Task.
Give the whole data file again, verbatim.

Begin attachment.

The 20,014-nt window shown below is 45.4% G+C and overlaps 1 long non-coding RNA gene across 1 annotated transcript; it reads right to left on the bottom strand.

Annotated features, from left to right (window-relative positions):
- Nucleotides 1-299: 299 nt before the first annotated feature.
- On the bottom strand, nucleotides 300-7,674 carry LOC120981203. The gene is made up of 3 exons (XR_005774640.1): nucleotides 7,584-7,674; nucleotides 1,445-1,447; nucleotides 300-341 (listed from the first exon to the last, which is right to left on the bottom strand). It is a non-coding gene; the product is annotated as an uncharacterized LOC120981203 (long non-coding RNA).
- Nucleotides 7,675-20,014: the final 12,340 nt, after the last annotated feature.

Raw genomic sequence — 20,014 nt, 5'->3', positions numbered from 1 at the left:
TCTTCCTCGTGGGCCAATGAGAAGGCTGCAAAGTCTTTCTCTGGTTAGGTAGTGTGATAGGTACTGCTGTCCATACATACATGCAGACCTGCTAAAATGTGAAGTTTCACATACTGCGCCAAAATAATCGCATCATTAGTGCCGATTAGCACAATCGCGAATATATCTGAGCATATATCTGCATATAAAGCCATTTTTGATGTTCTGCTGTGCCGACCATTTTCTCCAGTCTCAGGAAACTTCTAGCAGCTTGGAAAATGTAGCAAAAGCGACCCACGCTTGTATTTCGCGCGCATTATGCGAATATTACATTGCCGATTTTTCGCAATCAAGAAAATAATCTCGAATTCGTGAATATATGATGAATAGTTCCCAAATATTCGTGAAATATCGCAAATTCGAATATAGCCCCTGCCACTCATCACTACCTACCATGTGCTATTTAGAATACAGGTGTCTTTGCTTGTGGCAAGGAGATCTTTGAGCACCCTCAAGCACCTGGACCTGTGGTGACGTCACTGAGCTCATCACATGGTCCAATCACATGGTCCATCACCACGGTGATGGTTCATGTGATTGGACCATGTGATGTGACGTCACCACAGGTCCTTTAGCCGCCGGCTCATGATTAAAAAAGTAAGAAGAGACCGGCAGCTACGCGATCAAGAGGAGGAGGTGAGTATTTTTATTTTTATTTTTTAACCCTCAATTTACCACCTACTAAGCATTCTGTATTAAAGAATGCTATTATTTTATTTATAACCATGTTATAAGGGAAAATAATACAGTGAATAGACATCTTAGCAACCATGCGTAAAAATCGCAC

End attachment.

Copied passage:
The 20,014-nt window shown below is 45.4% G+C and overlaps 1 long non-coding RNA gene across 1 annotated transcript; it reads right to left on the bottom strand.

Annotated features, from left to right (window-relative positions):
- Nucleotides 1-299: 299 nt before the first annotated feature.
- On the bottom strand, nucleotides 300-7,674 carry LOC120981203. The gene is made up of 3 exons (XR_005774640.1): nucleotides 7,584-7,674; nucleotides 1,445-1,447; nucleotides 300-341 (listed from the first exon to the last, which is right to left on the bottom strand). It is a non-coding gene; the product is annotated as an uncharacterized LOC120981203 (long non-coding RNA).
- Nucleotides 7,675-20,014: the final 12,340 nt, after the last annotated feature.

Raw genomic sequence — 20,014 nt, 5'->3', positions numbered from 1 at the left:
TCTTCCTCGTGGGCCAATGAGAAGGCTGCAAAGTCTTTCTCTGGTTAGGTAGTGTGATAGGTACTGCTGTCCATACATACATGCAGACCTGCTAAAATGTGAAGTTTCACATACTGCGCCAAAATAATCGCATCATTAGTGCCGATTAGCACAATCGCGAATATATCTGAGCATATATCTGCATATAAAGCCATTTTTGATGTTCTGCTGTGCCGACCATTTTCTCCAGTCTCAGGAAACTTCTAGCAGCTTGGAAAATGTAGCAAAAGCGACCCACGCTTGTATTTCGCGCGCATTATGCGAATATTACATTGCCGATTTTTCGCAATCAAGAAAATAATCTCGAATTCGTGAATATATGATGAATAGTTCCCAAATATTCGTGAAATATCGCAAATTCGAATATAGCCCCTGCCACTCATCACTACCTACCATGTGCTATTTAGAATACAGGTGTCTTTGCTTGTGGCAAGGAGATCTTTGAGCACCCTCAAGCACCTGGACCTGTGGTGACGTCACTGAGCTCATCACATGGTCCAATCACATGGTCCATCACCACGGTGATGGTTCATGTGATTGGACCATGTGATGTGACGTCACCACAGGTCCTTTAGCCGCCGGCTCATGATTAAAAAAGTAAGAAGAGACCGGCAGCTACGCGATCAAGAGGAGGAGGTGAGTATTTTTATTTTTATTTTTTAACCCTCAATTTACCACCTACTAAGCATTCTGTATTAAAGAATGCTATTATTTTATTTATAACCATGTTATAAGGGAAAATAATACAGTGAATAGACATCTTAGCAACCATGCGTAAAAATCGCAC